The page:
PDFs Another Way: Custom Component + html2pdf

A while back I posted about using jsPDF, and found a way to make it work. Recently, it became more of an issue as we wanted to print nicer (i.e. send to your customer) PDFs.

As we have to produce sometimes a lot of these in a given week, I didn't want to rely on a 3rd-party API with their charges, but I wanted more control over the PDF, especially around page breaking and such. So, a quick trip back to the drawing board, and now we have an ultra-simple custom component that can be fed a string of HTML, and then print a nice version of it (depending on your CSS skills, of course!)

So, 1st-up, you need to create a custom component.

Two key things here:

  1. Our model references a temporary variable. This temp variable is where we will store the HTML string that will be our document to print
  2. You need to select Allow popups to escape sandbox

Generating the HTML to use in your document is an exercise left to the reader

Now, once we've set that up, we need to put our code together. This is going to be an extremely simple custom component.

<html>
<head>
    <link rel="preconnect" href="https://fonts.googleapis.com">
    <link rel="preconnect" href="https://fonts.gstatic.com" crossorigin>
       <!-- put any fonts you need here -->

	<style>
                <!-- here is where you'll need to style your html for printing, especially if you're also displaying it natively inside of your retool app -->
	</style>
</head>
<body>
   <script src="https://cdn.tryretool.com/js/react.production.min.js" crossorigin></script>
   <script src="https://cdn.tryretool.com/js/react-dom.production.min.js" crossorigin></script>
       <!-- get the HTML to PDF bundle -->
   <script src="https://cdnjs.cloudflare.com/ajax/libs/html2pdf.js/0.9.3/html2pdf.bundle.min.js"></script>

<script>
    // subscribe to model changes
 window.Retool.subscribe(function(model) {
   if (!model) { return }
   var content = model.content;

    // move our printed content into an element we can access later 
   document.getElementById("templateContents").innerHTML = content;   
 });

  
 function pdprint() {
     // our function to generate and display the pdf in a new window
   var opt = {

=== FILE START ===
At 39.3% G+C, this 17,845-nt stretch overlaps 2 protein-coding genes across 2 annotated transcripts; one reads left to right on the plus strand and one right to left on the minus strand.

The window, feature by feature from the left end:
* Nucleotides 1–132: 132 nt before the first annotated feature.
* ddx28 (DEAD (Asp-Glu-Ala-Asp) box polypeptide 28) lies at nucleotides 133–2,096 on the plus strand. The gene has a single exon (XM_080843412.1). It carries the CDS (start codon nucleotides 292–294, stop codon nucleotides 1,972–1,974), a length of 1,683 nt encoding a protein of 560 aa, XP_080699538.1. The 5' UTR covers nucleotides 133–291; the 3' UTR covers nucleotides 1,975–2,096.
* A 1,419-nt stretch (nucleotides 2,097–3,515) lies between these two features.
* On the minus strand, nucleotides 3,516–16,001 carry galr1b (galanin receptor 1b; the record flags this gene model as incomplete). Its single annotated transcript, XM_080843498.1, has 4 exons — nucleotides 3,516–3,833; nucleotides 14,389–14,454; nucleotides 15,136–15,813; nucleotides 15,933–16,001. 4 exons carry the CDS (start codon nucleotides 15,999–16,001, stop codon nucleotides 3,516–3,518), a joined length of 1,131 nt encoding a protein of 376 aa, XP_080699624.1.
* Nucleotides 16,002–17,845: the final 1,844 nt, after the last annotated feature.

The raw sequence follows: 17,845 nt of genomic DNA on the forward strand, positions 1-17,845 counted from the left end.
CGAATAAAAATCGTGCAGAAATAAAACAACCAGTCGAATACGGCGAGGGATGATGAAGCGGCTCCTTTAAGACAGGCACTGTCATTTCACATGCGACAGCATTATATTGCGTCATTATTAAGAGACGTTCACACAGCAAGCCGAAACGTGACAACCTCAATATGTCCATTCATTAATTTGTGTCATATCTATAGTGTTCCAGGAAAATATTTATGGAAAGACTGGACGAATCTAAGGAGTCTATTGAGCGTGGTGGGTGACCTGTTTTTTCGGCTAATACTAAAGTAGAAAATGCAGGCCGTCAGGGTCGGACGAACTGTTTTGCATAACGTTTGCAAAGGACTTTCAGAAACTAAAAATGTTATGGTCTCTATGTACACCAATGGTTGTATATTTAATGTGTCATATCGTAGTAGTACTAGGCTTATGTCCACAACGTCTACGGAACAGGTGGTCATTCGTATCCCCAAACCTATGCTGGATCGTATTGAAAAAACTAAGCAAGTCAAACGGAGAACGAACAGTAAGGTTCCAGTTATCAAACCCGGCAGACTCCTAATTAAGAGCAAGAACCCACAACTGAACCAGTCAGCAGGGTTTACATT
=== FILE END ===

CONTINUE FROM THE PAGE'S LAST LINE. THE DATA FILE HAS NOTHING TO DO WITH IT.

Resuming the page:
margin:       0.5,
      filename:     'myfile.pdf',
      image:        { type: 'jpeg', quality: 0.98 },
      html2canvas:  { scale: 2 },
      jsPDF:        { unit: 'in', format: 'letter', orientation: 'portrait' }
  };

  window.html2pdf().set(opt)
    .from(document.getElementById("templateContents").innerHTML)
    .toPdf()
    .output('bloburl')
    .then(function(pdfas) {  window.open(pdfas) } );

 }
</script>

      <!-- now, you just need a button to trigger the printing (you must take an action to open the new window) -->
   <button id="pdfDownloadLink" href="" onclick="pdprint(); return false">Download PDF</button>
        <!-- ... and a place to put our html conten -->
   <div id="templateContents" style="display:none"></div>
 </body>
</html>

That's it, now you have a button that when you click it, it will put the contents of the variable you referenced in the model into a PDF and then open that PDF in a new window.

They key here is that the opening of the PDF in a new window is triggered as a result of you hitting the button (to get around sandbox security issues), and you don't rely on the native print/save function from html2pdf, but instead you take the blob as a datauri, and pass it to window.open().

As you now have full control over the CSS (within the custom component), you can go all out, and make your PDFs look great without relying on any 3rd-party services. You will, of course, need to flex your CSS muscles as printing to a PDF has its own little gotchas.

3 Likes

Wait, you aren't going to make my HTML for me as well!? :laughing: :laughing:

Nicely done!

I may play with this to replace Carbone.io for some things, but I am also creating xlsx files with Carbone so can't get rid it entirely, sigh.) Carbone is still a viable option for those less skillful in HTML/CSS and more do in MS Word or need to create more than PDFs.

@JoeyKarczewski you might find this interesting ^

1 Like

I tried this out and want to report back on some pros/cons I encountered.

The cons with html2pdf were threefold:

  1. There is a known issue with PDF size generated via html2pdf. html2pdf uses the canvas object and there are limitations on its size. I ended up with a couple dozen blank pages. There are workarounds involving breaking down your PDF into multiple pieces and combine them back together - and this can be complex. If you have short documents, then there are no issues with this.

  2. As @church mentioned you need a good foundation in html and css. I newly tried some of these drag/drop html editors and they still create Frankenstein code that you have to edit after the fact. If you want to make changes, do you just change the code directly or use the html editor and do your post processing again?

  3. And you need to edit/build the HTML dynamically. If you are just replacing fields then liberal use of {{ }} within an iFrame or Custom component will suffice. If you need to create tables that loop through query results and such, this is more work, but doable.

Cons with Carbone:

  1. Costs money. How much depends on your volume.
  2. A little more code overall, unless you need to do a lot of work to make your dynamic html.

So if you need a simpler, smaller PDF then html2pdf looks like a solid option. If you need a more complex, larger PDF then consider Carbone.